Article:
On the final weekend of the summer, Chicago’s Humboldt Park hosted the city’s eighth annual Riot Fest, the punk-, rock-, and hardcore-filled festival that has since branched to Brooklyn, Toronto, and Dallas. This year’s installment was special for more than its consolidated location in the park; it also boasted a brand-new carnival — featuring a Ferris wheel, funnel cake, and impossible-to-win prize games — to enjoy between sets.
Minus the Bear was one of those indie-rock bands that experienced “synth creep” as 1980s-style music came back into fashion over the past decade; its last two albums, Planet of Ice and Omni, increasingly utilized synthesizers at the expense of the mathy guitar rock for which the band was known. Its newest, Infinity Overload, is a step back towards its roots, with moments of quirkiness and energy that were largely missing from Ice and Omni.
Chicago’s Riot Fest and Carnival has announced a second wave of confirmed performers for its 2012 festival. Andrew WK, Minus the Bear, Hot Water Music, Pegboy, and many more have joined the likes of Rise Against, Iggy & The Stooges, Elvis Costello, GWAR, Reverend Horton Heat, Coheed and Cambria, and Dropkick Murphys for the festivities from Sept. 14-16.
Veteran prog-pop band Minus the Bear played a show at Chicago’s Vic theater recently with Cursive frontman Tim Kasher as main support. The Seattle-based headliner is touring on the strength of its 2010 album, Omni (Dangerbird, 5/4/10), while Kasher is playing tunes from his first solo album, The Game of Monogamy (Saddle Creek, 10/5/10). ALARM contributing photographer Elizabeth Gilmore was on hand to document the indie stalwarts’ performances.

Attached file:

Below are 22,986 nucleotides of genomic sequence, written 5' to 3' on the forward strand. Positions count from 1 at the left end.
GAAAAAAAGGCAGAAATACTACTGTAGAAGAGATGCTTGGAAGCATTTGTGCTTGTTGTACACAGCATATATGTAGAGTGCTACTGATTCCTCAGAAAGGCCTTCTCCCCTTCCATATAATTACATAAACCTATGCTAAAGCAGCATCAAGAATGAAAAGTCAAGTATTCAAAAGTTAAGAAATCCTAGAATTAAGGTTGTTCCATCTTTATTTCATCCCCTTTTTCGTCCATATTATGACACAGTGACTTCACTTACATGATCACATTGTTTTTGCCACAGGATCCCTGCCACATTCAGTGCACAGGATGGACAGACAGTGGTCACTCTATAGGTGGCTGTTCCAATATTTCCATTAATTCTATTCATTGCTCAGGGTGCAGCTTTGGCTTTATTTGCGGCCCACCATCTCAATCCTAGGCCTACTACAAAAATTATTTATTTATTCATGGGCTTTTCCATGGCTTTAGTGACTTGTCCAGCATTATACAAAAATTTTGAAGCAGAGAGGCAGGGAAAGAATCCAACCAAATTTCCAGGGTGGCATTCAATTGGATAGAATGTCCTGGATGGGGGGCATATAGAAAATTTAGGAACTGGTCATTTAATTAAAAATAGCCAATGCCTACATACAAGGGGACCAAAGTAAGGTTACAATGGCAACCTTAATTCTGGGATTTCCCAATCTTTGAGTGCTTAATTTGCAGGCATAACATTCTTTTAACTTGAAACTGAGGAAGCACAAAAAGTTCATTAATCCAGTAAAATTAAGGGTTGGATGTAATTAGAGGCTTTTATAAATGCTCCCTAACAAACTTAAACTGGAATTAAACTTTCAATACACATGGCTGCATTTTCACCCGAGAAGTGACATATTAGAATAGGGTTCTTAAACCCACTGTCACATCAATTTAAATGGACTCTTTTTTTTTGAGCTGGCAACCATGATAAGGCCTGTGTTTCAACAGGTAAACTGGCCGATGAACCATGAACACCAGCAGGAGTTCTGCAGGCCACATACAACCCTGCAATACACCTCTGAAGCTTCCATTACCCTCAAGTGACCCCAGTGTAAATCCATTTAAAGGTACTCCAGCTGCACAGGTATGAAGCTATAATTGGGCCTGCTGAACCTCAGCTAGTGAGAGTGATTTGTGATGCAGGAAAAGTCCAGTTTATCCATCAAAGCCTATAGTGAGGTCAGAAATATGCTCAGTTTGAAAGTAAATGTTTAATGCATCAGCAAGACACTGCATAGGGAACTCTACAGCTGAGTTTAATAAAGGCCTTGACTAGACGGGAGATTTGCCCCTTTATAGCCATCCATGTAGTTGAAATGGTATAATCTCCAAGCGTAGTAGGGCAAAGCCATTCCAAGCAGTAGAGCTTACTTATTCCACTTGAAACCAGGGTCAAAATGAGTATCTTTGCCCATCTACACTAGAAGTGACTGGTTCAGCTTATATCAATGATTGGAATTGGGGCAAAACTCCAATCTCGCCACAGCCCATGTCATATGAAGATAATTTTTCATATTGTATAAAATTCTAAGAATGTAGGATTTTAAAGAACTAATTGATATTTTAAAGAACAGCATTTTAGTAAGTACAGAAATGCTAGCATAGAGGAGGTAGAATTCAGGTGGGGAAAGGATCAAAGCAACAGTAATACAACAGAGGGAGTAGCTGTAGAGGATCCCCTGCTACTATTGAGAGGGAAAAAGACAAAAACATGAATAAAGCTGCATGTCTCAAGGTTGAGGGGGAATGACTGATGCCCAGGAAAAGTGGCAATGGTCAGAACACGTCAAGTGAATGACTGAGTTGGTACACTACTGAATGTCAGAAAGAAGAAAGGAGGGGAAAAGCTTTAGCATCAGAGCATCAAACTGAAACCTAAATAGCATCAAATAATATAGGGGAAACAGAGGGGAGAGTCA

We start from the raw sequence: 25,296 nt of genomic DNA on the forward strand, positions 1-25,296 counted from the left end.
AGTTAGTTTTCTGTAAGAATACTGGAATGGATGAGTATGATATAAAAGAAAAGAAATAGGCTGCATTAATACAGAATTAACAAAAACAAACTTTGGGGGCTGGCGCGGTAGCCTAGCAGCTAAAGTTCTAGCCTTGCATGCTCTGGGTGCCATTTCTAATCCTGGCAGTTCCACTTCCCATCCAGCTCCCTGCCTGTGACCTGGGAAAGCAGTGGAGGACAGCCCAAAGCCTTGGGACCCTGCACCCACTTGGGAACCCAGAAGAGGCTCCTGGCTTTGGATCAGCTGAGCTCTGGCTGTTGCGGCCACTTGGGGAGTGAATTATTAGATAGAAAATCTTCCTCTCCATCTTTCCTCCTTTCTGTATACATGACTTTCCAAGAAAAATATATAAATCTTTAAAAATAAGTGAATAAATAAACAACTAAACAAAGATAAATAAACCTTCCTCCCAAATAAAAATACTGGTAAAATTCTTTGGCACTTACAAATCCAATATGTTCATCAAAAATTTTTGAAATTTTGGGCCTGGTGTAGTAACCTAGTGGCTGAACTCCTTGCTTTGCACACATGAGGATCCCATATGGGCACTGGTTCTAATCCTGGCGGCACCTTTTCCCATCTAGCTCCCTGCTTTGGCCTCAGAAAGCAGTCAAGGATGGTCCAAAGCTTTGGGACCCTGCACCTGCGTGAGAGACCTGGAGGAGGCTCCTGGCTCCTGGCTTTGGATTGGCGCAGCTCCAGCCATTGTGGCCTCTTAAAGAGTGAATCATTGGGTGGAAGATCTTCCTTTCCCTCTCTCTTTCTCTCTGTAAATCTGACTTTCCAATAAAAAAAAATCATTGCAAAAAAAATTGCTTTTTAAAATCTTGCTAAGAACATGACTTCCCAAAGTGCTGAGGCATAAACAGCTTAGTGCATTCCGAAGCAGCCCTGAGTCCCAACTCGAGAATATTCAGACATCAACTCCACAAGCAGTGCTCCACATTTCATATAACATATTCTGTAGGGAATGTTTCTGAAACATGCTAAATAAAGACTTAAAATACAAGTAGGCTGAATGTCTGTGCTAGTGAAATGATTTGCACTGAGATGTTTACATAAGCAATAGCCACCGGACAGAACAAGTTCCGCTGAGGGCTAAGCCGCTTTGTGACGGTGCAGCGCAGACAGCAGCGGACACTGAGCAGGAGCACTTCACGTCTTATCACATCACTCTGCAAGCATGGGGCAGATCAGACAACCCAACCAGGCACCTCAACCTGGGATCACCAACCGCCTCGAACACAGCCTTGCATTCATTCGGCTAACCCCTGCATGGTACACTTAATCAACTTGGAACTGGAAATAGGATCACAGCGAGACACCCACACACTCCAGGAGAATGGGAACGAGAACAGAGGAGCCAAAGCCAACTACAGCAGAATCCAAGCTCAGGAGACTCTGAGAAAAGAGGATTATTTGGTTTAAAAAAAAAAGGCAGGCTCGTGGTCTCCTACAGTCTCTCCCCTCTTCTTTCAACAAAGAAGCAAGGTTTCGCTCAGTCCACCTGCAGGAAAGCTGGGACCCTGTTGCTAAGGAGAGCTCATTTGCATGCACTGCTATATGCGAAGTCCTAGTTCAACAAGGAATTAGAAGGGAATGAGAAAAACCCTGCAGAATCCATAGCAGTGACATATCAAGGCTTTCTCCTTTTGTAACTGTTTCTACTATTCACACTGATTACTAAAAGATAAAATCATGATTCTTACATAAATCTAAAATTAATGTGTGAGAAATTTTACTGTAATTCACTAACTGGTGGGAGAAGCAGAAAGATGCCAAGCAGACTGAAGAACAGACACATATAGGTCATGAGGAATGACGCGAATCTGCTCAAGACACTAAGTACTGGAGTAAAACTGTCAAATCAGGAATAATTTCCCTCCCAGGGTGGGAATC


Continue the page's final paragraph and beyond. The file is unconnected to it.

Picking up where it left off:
We asked The Thermals, the Portland pop-punk power trio, to name a few of its favorite recent releases. The band’s drummer, Westin Glass, responded with a list of five records that ranges from radio-friendly pop to an independent artist that calls himself the “black Bob Dylan.” Whether or not you share Glass’ taste, you can appreciate his sentiment that some music exists to help you laugh and get laid.
This one may be hard to swallow for you indie-rock fans — but I assure you, it’s worth it. Definitely a “singles” record, with three mega smash hits on Top 40 radio. I first heard Jason DeRulo‘s track “Whatcha Say” blasting on the one working speaker in my friend’s car last year and immediately loved it. The digitally distressed Imogen Heap sample in that song makes for the most memorable hook of 2009.
I also love “Ridin’ Solo,” a great post-breakup, self-psych-up song. Jason DeRulo knows how to make a fucking hit — a bubble-gummy blast of ear sugar that will lighten your mood and get stuck in your head. Speaking of which, his track “In My Head” is stuck in my head right now.
Following the intense yet melodic works of its first two albums, Age of Winters in 2006 and Gods of the Earth in 2008, The Sword stays true to its heavy, hook-laden aesthetic, delivering its most accessible album in Warp Riders.
Renowned singing teacher Susan M. Carr‘s technique for The Art of Screaming! was first developed in 1978 and has since been refined during the grunge music scene. Since then, Carr has worked with bands such as Minus the Bear, Mastodon, and Sunny Day Real Estate.
CMJ in New York, Voodoo Experience in New Orleans, four great nights at Chicago’s Hideout, — this weekend is packed. Shudder to Think, Shining, Coliseum, Fucked Up, The Eternals, sBACH, Deacon John, and Pillars and Tongues are all among our recommendations to catch live.